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by Jerry Adams

in memory of Robert Fleet, Texas token collector

Copyright 1999

the token:

B. MAX MEHL / (horseshoe)/ GOOD/ LUCK/be/ with/ you/ NUMISMATIST-FORT WORTH, TEXAS

(picture of Hindu god "Hanuman")

copper-round-31mm (circa: 1916-1957) (Note: there is also a white metal token that is almost identical, wording is the same, but obverse die is slightly different, the easiest difference to spot is the absence of the small leg to the left on the bottom of the "u" in the word "you" which is on the copper token)

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Benjamin Max Mehl was born in 1884, and was shoe clerk before entering the field of numismatics in 1903. He rose from a simple home office in 1903, to become America’s most famous coin dealer of the first half of the 20th century.

Recently deceased local legend R. E. "Bob" Wallace got his start in coin dealing by buying coins and selling them to Mehl for a small profit.

Mehl’s real claim to fame, was his promotions and advertising. He was one of the first coin dealers to recognize the possibilities of national advertising. He placed his first ad in the December 1903 issue of the Numismatist. In March of 1904, he issued the first of many coin booklets, which became a standard reference in this country before the first "red books." His 1904 booklet was entitled "Catalogue of Fine Selections of Choice United States Gold, Silver, and Copper Coins, Private and Territorial Gold, United States Fractional Currency, etc., etc."

In 1906, Mehl spent $12.50 on an ad in Colliers magazine. Also in 1906, he gave up the home office, and rented desk space in a downtown office. By 1907 he had his own office at 1309 Main Street.


Mehl actually had two separate businesses, one was the Star Rare Coin Company, and the second was the Numismatic Bank of Texas. The Numismatic Bank of Texas sold copies of the Star Rare Coin Encyclopedia to the public for 50 cents per copy. So great was the response to Mehl’s advertising campaigns, that at one time mail addressed to him accounted for more than half of the incoming mail at the Fort Worth post office.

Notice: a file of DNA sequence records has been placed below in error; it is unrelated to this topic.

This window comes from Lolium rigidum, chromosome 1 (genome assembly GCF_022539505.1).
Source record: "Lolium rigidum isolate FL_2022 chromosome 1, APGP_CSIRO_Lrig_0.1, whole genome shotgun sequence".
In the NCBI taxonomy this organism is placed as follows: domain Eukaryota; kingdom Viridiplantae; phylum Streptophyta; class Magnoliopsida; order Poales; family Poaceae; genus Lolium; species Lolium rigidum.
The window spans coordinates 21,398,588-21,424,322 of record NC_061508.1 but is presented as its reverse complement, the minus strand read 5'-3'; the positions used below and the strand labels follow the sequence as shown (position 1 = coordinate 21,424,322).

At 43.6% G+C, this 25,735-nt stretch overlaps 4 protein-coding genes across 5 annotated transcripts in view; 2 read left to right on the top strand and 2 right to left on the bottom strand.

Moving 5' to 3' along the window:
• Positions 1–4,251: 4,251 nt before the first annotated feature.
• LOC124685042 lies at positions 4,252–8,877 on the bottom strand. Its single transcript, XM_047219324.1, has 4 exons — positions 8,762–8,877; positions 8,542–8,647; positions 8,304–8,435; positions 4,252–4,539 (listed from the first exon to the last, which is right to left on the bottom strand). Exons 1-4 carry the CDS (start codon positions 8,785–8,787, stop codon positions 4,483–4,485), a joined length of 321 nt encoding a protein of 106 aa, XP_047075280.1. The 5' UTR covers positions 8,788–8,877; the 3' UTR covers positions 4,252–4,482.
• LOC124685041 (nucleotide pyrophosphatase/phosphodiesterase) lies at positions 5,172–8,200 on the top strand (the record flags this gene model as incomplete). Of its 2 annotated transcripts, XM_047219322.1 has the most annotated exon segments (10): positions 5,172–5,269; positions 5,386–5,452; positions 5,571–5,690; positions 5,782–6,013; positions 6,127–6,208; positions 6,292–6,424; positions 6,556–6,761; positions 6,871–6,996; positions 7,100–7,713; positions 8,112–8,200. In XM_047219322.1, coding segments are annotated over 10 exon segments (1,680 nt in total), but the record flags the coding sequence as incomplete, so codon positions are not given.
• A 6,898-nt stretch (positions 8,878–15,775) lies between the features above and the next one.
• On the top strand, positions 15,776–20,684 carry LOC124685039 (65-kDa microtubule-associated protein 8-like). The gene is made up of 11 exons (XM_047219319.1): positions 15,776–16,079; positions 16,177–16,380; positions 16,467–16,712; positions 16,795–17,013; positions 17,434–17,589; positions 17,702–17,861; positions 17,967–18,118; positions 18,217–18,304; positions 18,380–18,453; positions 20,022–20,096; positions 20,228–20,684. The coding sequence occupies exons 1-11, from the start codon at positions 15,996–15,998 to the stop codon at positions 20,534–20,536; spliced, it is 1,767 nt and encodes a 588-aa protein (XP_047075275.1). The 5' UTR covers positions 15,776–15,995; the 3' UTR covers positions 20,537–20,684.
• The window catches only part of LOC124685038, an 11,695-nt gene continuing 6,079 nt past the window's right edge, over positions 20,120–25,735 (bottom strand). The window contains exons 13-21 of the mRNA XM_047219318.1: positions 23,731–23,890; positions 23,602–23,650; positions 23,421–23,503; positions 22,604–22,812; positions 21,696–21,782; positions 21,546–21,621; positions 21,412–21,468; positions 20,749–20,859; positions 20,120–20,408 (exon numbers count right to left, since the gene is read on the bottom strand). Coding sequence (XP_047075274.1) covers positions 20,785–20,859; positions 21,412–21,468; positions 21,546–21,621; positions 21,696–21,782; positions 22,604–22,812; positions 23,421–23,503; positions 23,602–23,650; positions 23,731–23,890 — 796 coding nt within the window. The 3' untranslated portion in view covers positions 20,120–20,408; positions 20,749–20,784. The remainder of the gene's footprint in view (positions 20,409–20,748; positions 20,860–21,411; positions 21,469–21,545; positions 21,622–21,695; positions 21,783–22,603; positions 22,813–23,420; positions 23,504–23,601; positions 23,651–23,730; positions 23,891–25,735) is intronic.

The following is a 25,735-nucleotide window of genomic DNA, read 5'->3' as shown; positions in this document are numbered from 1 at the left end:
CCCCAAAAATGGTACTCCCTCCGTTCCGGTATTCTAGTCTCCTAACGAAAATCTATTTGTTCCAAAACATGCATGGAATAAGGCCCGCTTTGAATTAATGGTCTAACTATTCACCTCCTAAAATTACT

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Mehl’s success led him to move his office to New York in 1912, but he stayed only a few weeks. He returned to Fort Worth, leased half a floor in a downtown building and with his staff of ten. More advertisements, more Star Coin Books followed. By 1916 Mehl hired local architect Wiley G. Clarkson to design his own office building. Work was soon completed on the "Max Mehl Building" at 1204 W. Magnolia, just south of downtown. The 3-story 15,000 square foot building was a big investment for Mehl, but gave him independence from landlords, and increased his net worth.

By 1924, Mehl’s advertising budget was up to $50,000 per year, which for the era, was an enormous amount! He eventually even branched out from printed advertisements, to radio spots. The advertising gimmic that Mehl is most often remembered for was offering the princely sum of $50 for any 1913 Liberty nickel sold to him. This was during the depths of the economic depression of the 1930’s, and it really started a lot of people looking at what pocket change they had. Mehl of course knew there were only five of these nickels and there was little chance he would loose money on any such deal, even if one was offered to him.


Mehl’s wife was named Ethel, and they lived at 1124 South Henderson Street, just a few blocks from his business. Other family members owned apartments, clothing and shoe stores in the city, and were active in the Hebrew Relief Society.

mehl99.jpg (11443 bytes) B. Max Mehl


Over the years Mehl bought and sold coins of the common man, but some famous people were counted among his clients also, including Winston Churchill, Franklin D. Roosevelt, and Amon Carter. Among the famous coins to pass through his shop, was the 1804 dollar. One of the famous collections sold by Mehl, was that of William Forrester Dunham (1857-1936). His collection included an 1804 silver dollar, 1822 half eagle, 1802 half dime, the largest collection of encased postage stamps ever formed, and an extensive collection of Hard Times tokens. Mehl sold the collection on June 3, 1941 with a total of 4,169 lots bringing in $83,364.08!


If you measure the legacy of a man, by the number of lives he touched, then B. Max Mehl was a great man. He did more to popularize the hobby of coin collecting in this country than any other person in this century! The Mehl building still stands on Magnolia Street as a monument to his ambition.

References: Q. David Bowers, Coin World Almanac, various newspapers and local collectors.


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updated: 1 march 2001